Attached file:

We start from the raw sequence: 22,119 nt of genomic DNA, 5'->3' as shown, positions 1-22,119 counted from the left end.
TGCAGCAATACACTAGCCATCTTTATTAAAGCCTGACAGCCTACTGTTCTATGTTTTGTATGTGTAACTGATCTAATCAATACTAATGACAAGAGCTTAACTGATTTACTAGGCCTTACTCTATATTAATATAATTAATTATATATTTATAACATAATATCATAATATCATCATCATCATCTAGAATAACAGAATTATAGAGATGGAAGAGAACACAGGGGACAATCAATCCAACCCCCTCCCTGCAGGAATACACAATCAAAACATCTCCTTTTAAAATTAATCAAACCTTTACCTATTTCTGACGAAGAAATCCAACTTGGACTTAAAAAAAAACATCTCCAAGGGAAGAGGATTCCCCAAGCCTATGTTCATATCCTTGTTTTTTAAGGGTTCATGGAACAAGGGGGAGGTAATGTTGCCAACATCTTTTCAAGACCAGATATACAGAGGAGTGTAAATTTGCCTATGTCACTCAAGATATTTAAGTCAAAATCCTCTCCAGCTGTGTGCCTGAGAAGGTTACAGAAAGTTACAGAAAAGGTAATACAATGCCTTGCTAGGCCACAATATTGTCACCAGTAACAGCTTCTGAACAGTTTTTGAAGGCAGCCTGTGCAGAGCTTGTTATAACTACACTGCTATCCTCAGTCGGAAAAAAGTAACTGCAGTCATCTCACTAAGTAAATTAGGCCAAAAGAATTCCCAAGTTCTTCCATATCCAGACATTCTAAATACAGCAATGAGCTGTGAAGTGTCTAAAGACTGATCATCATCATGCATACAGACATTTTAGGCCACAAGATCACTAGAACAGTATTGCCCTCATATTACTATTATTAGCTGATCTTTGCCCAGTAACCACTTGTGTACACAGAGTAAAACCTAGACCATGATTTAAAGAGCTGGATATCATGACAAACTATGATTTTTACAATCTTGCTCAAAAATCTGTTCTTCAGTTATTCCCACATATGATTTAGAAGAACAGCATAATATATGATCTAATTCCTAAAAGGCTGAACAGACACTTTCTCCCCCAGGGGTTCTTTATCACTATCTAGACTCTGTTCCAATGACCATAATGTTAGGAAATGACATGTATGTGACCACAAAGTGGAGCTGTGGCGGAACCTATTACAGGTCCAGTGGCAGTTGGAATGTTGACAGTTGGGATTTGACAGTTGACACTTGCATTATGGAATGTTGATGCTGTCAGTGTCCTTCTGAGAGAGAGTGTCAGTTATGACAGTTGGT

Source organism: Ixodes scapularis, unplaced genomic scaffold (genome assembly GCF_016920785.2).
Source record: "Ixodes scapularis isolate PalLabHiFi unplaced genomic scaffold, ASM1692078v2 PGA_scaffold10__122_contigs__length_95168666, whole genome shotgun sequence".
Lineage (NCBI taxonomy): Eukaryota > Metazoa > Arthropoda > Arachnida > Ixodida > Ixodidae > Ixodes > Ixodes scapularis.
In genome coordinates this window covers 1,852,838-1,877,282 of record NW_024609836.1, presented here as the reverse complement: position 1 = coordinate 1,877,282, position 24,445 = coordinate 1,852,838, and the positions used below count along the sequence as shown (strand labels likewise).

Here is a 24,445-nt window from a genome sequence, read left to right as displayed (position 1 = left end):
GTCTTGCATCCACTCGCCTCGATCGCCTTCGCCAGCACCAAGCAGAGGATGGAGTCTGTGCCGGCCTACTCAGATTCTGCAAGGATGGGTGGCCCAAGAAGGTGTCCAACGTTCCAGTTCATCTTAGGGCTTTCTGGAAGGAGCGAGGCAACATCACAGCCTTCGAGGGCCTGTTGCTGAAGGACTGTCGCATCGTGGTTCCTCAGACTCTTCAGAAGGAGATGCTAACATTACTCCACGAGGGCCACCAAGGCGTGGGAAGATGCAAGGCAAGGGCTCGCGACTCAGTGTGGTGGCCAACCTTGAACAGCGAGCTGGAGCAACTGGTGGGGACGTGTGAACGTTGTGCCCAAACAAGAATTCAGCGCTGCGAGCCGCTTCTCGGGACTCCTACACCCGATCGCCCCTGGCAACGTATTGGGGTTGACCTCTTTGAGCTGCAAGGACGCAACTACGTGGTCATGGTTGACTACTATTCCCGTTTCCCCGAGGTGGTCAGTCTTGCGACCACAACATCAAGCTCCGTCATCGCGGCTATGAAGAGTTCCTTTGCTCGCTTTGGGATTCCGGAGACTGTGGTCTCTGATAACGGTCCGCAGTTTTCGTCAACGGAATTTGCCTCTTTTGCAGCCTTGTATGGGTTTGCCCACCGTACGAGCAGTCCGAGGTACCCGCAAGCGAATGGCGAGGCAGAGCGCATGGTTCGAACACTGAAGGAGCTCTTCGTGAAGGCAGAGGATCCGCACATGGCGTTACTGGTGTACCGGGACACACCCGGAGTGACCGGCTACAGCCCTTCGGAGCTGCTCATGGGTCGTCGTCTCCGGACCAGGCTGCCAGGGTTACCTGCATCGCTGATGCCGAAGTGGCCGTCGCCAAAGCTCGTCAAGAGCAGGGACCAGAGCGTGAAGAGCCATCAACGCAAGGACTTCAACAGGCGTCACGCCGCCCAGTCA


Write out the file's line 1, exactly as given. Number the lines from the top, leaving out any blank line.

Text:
We start from the raw sequence: 22,119 nt of genomic DNA, 5'->3' as shown, positions 1-22,119 counted from the left end.